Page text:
It is my understanding that many medical schools now make the oath (even the updated one without this paragraph) optional to recite. I am curious as to when this started and when the first doctors began to disregard this paragraph when preforming abortions. Has the liberal dominated higher education system polluted the standards of morality? I think the future will tell…

  14. Carl Youngblood
    April 15, 2005 at 7:27 pm

    I don’t think that “The Light of Christ” (a term we use in much the same way that others use “conscience”) is external. We _are_ this stuff. It is the essence of our being. “Ye were also in the beginning with the Father, that which is Spirit, even the Spirit of truth.” (D&C 93:23). “For the word of the Lord is truth, and whatsoever is truth is light, and whatsoever is light is Spirit, even the Spirit of Jesus Christ” (D&C 84:45). Our current understanding of our connection with God is very rudimentary and kindergarten-like, but I believe that when we ultimately “know as also [we are] known,” we will recognize the literal truth of Christ’s assertion, “the kingdom of God is within you.” (Luke 17:21).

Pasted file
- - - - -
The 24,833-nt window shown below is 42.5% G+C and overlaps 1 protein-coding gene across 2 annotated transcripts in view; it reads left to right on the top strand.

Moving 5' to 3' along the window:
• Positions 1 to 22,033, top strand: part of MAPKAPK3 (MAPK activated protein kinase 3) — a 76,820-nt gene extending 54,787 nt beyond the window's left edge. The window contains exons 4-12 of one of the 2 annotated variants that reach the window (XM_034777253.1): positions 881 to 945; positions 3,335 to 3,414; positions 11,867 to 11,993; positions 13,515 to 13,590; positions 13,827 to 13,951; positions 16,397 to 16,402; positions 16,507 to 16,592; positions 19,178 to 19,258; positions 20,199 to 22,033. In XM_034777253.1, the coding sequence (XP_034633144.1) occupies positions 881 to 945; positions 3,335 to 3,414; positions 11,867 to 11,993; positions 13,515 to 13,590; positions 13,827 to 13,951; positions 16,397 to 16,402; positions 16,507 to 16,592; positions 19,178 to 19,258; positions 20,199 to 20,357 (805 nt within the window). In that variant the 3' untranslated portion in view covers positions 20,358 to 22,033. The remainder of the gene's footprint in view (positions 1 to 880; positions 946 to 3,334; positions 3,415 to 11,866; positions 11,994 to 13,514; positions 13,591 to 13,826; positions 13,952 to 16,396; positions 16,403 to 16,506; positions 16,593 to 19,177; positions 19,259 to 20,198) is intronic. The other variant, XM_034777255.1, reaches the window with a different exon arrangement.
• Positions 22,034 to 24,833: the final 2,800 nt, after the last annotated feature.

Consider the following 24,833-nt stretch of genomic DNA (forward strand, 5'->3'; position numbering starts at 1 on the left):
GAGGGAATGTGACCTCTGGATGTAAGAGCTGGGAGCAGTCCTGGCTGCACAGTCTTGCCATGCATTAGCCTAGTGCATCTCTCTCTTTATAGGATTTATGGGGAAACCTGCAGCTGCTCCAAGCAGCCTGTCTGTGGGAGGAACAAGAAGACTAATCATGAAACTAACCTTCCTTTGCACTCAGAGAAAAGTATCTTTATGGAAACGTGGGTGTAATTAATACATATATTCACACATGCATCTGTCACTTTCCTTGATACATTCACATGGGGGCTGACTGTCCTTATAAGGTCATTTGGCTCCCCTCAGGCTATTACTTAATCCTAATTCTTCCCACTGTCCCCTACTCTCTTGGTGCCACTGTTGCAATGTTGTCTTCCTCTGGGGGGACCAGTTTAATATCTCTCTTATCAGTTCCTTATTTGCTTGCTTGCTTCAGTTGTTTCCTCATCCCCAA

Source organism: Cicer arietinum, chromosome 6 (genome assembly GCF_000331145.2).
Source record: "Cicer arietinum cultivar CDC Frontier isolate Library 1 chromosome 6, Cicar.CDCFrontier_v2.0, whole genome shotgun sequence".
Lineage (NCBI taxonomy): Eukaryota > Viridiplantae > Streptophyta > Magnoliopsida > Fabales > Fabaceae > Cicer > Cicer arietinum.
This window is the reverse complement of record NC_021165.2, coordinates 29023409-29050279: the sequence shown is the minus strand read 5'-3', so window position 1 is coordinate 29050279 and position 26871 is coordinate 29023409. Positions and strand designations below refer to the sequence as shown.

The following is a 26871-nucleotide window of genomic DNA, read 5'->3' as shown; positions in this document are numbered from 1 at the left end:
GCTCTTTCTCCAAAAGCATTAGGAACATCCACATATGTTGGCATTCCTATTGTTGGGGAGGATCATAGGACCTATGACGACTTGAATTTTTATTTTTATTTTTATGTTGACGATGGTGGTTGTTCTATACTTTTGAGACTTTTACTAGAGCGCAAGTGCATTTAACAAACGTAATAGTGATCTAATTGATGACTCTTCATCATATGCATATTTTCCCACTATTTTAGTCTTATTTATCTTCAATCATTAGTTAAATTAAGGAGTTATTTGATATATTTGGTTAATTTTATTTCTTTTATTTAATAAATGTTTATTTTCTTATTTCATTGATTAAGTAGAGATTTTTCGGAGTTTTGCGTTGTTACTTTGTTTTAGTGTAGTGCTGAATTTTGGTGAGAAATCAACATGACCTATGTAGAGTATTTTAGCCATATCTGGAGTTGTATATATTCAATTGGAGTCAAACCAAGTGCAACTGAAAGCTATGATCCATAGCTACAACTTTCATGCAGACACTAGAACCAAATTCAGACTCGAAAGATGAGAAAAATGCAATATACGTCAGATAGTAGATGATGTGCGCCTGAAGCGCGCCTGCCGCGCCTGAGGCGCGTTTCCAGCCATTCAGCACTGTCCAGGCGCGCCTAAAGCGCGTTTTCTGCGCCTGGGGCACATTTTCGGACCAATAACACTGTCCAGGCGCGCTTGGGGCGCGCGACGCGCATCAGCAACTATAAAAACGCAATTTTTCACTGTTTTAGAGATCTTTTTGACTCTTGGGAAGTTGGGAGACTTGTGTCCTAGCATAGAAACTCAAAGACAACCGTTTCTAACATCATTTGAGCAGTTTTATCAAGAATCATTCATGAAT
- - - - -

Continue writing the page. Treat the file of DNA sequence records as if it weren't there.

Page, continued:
15. Bro. Brandon B.
    April 15, 2005 at 8:04 pm

    I have to agree with you, and I love the beautiful verses that you cited in your post they are some of my favorites.

  16. Rosalynde Welch
    April 15, 2005 at 8:48 pm

    Thanks for the great comments, everyone. Some responses:

    Eric (#3): You make a distinction between “conscience” and “Light of Christ”: the conscience is the internal “tuner” that picks up the signal from the external Light of Christ, but the tuner can get reset so that it just gets static or gets another signal altogether. But I’m not sure this distinction holds up: though both doctrines are somewhat diffuse, Mormon theology generally equates the conscience with the Light of Christ. Of course, we still must posit some sort of internal sense that perceives the influence of the Light, but this receptive faculty is significantly different from the traditional conscience: whereas the conscience determines what’s right and wrong, a “Light receiver” merely transmits knowledge of right and wrong.